Heat Wave

My whole family loves the TV show Castle on ABC. It has great characters, great plots, and great snappy dialogue. For anyone unfamiliar with the premise, the famous, self-centered mystery writer Richard Castle has been following NYPD Homicide detective Kate Beckett as research for his new book Heat Wave about detective Nikki Heat.

In a brilliant marketing push, ABC has actually published the book. It’s the same cover as seen in the show, and some scenes from the book are even referenced. I’ve been watching on Netflix, so I just read the book this month.

In the middle of a scorching summer, top-notch homicide detective Nikki Heat is assigned to investigate when a real estate tycoon falls to his death from a balcony. Is this suicide, or murder, and who might have benefited from the latter–his cool trophy wife, his competent bookkeeper, his striking mob workers, one of his exes, or a suspect not even on the radar? During the case Nikki has to contend not only with a hit man out for personal revenge against her, but also a forced sidekick in journalist Jameson Rook. He is sometimes a help, sometimes a hindrance, and always a mystery unto himself to her.

I’m somewhat torn about it. Heat Wave has all the elements that I love about the TV show, but it is definitely not the book Richard Castle would have written. Honestly, my guess is that the ghost writers were really just the Castle script writers.

Point number one: The book is basically a Castle episode. In addition to Beckett/Heat and Castle/Rook, the team includes a pair of inseparable detectives in Raley and Ochoa, who are ringers for Ryan and Esposito. (In a really annoying touch, they are frequently just referred to as “Roach.”) The plot is very good with lots of twists and is consistent with those from the show, albeit longer. Even the dialogue is the same sharp, witty banter that always makes me laugh.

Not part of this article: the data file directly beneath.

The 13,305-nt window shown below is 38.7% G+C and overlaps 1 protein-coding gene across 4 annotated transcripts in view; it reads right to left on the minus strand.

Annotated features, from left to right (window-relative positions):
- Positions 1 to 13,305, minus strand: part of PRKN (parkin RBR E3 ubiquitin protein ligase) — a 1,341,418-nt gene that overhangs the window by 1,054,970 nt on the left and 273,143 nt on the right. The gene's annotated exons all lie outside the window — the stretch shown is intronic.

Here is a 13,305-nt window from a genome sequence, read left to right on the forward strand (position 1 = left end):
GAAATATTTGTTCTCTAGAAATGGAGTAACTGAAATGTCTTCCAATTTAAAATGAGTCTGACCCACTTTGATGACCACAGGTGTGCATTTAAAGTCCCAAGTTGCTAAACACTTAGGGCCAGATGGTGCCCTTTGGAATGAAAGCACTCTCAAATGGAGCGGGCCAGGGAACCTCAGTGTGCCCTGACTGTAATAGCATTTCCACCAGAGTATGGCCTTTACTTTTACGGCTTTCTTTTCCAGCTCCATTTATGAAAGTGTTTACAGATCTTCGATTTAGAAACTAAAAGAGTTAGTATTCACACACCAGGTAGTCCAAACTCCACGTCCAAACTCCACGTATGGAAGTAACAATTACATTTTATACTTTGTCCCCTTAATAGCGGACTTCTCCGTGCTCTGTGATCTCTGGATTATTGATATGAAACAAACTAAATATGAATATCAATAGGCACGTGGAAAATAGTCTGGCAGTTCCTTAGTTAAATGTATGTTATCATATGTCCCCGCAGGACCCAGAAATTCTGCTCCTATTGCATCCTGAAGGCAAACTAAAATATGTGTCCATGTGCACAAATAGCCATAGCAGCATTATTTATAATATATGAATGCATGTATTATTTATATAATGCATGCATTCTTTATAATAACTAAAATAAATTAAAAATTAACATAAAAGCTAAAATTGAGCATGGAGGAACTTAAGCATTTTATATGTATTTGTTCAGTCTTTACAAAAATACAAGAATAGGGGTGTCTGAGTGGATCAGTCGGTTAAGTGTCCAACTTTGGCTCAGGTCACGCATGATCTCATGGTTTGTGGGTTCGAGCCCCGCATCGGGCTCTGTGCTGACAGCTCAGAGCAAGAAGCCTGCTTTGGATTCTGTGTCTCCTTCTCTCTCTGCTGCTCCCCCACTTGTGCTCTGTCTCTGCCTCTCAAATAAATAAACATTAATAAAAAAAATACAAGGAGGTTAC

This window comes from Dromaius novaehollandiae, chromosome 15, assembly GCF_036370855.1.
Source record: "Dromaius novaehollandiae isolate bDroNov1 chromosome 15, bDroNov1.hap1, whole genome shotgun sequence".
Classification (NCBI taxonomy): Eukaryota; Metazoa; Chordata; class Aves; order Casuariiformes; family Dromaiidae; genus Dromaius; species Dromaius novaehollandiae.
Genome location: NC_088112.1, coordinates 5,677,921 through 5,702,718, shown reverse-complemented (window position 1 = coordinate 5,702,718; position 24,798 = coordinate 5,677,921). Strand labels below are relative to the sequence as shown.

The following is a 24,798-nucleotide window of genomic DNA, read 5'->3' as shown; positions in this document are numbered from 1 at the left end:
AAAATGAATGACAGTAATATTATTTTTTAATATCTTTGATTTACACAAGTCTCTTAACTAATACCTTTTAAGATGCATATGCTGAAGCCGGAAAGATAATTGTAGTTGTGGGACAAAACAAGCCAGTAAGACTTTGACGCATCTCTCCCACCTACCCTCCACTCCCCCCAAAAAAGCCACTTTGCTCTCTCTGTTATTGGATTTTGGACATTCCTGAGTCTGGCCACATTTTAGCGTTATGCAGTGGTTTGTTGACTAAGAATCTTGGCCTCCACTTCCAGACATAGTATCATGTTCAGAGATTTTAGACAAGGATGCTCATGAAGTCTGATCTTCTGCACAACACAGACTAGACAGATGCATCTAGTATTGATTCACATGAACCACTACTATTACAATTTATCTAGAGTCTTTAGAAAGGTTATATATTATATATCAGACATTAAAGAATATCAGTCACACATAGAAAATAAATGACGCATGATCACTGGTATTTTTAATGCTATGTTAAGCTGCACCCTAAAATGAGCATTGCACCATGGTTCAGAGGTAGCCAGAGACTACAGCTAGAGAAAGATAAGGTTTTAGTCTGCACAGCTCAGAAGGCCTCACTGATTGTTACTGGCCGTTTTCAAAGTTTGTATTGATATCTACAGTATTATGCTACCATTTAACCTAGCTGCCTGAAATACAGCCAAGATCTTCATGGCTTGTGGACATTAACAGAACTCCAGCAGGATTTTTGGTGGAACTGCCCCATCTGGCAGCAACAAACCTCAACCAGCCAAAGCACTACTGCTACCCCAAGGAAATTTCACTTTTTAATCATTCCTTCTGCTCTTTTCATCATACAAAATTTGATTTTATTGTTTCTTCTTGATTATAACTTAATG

Point number two: Other than plot and dialogue, the book is poorly written. On the show we are given the impression that Richard Castle is a very intelligent man who not only does his research but is a talented writer. His character has been nitpicky about grammar on more than one occasion. In Heat Wave, however, the prose is just clunky. Several times I had to stop and reread sentences to try and figure out what was going on. The author throws around slang and idioms in an attempt to make the book seem gritty and real, but instead it sounds forced. This contrast in quality between dialogue and description makes me put my money on script writers.

Point number three: Jameson Rook. We know Castle is egotistical, but he’s not an idiot. I doubt he would make a character so obviously based on himself, and then on top of that create romantic tension between Rook and the character based on the person with whom he himself has tension. I mean, really.

I did, however, really like getting to see the investigation unfold from the perspective of Nikki Heat, as the show centers more on Castle. It’s fun imagining how Beckett would have felt when reading the book, as she does in the show. Maybe impressed, probably annoyed, and definitely vulnerable.

Overall I really enjoyed the book as a supplement to the show, and will be reading the next installment, but because of the writing quality wouldn’t recommend it to anyone who isn’t a Castle fan. Even the print in the paperback version is almost unreadable.

Published in: on December 12, 2010 at 9:39 pm  Leave a Comment  
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